The Envoy

Ex-CIA official sues U.S. for diplomatic protection after Abu Omar rendition

The Envoy

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Seven years after a team of CIA officers kidnapped an Islamic cleric in Milan and secretly flew him to Egypt for torture and interrogation, Sabrina de Sousa, an officer who allegedly helped plan the operation, is suing the U.S. government for diplomatic protection. In an interview after a hearing in her case yesterday, de Sousa also said that the target of the extraordinary rendition, known as Abu Omar, did not pose a sufficient terrorism threat to warrant the controversial U.S. action.

De Sousa is one of a two dozen alleged CIA officials whom Italian courts convicted in abstentia for their alleged roles in the February 2003 extraordinary rendition of the Egyptian-born, Milan cleric, Abu Omar. In 2005, Europe issued arrests warrants for de Souza and 21 other U.S. officials allegedly connected to the operation. Milan prosecutors identified the officers through their phone records and hotel bills in the weeks before and after the raid. The arrest warrants prevent de Souza, who resigned from the U.S. government in 2009, from traveling to Europe, where her sister lives.

De Sousa attended a Washington procedural hearing yesterday as part of her civil suit arguing the U.S. government should extend her diplomatic immunity, the Los Angeles Times' Ken Dilanian reports.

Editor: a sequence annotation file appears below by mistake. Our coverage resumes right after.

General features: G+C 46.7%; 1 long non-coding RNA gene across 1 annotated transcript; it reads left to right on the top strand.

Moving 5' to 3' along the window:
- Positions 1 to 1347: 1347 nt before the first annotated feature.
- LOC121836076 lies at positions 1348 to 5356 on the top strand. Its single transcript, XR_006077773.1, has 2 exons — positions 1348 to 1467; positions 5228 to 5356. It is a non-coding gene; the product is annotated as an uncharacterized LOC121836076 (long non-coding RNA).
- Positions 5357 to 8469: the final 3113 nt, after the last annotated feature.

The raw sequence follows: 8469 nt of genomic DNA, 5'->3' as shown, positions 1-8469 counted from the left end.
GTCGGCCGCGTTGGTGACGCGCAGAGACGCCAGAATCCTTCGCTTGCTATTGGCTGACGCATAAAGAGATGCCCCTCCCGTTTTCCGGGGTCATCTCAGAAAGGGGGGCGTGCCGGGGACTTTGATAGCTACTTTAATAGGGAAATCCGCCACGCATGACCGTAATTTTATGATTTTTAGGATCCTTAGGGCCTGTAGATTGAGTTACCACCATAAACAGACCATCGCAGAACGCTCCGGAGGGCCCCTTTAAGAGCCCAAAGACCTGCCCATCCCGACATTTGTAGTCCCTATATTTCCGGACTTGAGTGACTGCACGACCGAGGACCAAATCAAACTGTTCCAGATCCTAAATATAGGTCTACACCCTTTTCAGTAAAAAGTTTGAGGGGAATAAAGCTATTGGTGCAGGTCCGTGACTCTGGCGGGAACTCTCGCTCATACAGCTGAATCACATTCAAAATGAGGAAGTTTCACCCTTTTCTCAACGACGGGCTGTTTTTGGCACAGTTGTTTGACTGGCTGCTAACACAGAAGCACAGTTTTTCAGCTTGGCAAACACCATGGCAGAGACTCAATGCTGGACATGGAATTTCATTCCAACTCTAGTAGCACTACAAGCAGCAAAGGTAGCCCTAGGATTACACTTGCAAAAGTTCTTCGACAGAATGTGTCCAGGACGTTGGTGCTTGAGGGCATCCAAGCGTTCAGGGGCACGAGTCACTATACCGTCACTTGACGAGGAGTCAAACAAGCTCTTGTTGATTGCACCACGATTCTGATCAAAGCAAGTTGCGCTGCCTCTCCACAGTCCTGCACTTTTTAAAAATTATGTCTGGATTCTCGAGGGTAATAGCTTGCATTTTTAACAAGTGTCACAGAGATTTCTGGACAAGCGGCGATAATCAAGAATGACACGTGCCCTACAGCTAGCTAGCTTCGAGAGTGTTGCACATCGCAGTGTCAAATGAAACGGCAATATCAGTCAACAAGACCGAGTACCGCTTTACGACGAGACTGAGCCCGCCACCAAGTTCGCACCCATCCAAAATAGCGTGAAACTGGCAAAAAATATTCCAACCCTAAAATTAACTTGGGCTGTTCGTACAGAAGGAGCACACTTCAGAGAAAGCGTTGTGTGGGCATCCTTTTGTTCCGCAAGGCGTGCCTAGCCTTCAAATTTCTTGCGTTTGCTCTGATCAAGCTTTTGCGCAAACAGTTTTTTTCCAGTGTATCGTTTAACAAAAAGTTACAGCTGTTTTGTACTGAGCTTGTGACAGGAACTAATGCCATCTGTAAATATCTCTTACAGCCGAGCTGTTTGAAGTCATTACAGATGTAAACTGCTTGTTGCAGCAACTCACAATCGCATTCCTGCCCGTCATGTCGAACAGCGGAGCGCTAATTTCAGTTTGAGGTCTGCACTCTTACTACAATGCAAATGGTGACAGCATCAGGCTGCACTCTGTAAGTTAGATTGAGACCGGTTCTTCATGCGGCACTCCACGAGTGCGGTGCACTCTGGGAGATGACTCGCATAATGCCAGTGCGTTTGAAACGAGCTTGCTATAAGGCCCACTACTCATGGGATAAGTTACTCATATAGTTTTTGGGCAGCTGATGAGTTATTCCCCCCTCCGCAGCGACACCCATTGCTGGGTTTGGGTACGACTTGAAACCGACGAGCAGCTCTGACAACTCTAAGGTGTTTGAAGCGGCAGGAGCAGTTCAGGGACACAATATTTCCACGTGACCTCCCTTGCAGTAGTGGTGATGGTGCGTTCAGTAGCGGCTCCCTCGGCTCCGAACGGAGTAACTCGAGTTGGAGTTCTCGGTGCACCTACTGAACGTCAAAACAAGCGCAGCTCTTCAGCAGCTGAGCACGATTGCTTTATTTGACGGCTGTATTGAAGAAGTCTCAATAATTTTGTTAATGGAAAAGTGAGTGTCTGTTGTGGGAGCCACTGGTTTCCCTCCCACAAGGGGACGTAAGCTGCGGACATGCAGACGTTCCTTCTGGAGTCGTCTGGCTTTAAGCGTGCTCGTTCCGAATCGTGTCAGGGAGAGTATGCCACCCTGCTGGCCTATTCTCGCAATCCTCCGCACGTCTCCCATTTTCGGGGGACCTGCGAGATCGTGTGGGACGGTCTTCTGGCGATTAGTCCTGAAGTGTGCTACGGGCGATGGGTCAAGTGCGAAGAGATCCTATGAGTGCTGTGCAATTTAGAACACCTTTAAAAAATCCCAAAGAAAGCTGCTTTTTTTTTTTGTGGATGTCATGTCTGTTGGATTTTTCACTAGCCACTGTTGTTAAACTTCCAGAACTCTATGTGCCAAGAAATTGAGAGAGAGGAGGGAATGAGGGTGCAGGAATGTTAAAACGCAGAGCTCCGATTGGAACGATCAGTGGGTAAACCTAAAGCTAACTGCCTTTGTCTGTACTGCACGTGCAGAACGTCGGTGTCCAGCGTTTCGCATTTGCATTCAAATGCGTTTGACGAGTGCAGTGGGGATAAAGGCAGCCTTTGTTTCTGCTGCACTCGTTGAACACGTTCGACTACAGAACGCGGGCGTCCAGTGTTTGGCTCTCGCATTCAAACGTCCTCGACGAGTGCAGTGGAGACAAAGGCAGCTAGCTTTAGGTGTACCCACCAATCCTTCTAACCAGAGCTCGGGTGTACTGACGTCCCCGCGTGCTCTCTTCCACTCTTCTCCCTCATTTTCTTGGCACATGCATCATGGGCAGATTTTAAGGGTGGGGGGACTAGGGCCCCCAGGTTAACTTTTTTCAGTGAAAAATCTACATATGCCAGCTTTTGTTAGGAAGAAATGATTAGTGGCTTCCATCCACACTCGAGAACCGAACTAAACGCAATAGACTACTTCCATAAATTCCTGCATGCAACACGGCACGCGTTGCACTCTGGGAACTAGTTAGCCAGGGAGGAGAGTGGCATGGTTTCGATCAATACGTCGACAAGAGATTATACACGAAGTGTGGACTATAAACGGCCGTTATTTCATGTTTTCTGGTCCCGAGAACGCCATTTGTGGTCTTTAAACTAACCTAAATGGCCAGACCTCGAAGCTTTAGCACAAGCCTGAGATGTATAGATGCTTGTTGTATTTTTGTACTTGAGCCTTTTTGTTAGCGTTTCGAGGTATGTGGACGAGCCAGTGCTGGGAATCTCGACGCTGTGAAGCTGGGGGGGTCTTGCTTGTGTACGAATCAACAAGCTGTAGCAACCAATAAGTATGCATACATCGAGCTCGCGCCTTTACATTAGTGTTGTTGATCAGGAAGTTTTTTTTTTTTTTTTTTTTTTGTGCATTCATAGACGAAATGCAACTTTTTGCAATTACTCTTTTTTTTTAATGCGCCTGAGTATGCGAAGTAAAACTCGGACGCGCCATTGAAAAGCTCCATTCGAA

De Sousa "said she believed that what the U.S. called an 'extraordinary rendition' of Abu Omar was 'unnecessary' because he did not pose a sufficient threat and had been under investigation by Italian authorities," Dilanian writes.

De Sousa also "called it unfair that the U.S. asserted diplomatic immunity for some of those involved" in the operation, and not others, Dilanian writes.

As for the target of the extraordinary rendition, Abu Omar, whose real name is Hassan Mustafa Osama Nasr, has said in interviews that he had been tortured for seven months by Egyptian interrogators after the CIA group had kidnapped, drugged him and flew him abroad in February 2003. In 2007, an Egyptian court freed him, saying the terrorism allegations against him were unfounded.

However, De Sousa's legal limbo is likely to continue.

The U.S. government argued in the procedural hearing yesterday that information in the case is classified--and thus can't be disclosed to the judge, Dilanian writes. Therefore, the government contends, de Sousa's civil suit against the government should be dismissed.

(Egyptian cleric Osama Hassan Mustafa Nasr, known as Abu Omar, listens as he sits near western reporters during Amnesty International press conference in Cairo, Egypt, in this April 11, 2007 file picture.: Amr Nabil, File/AP)

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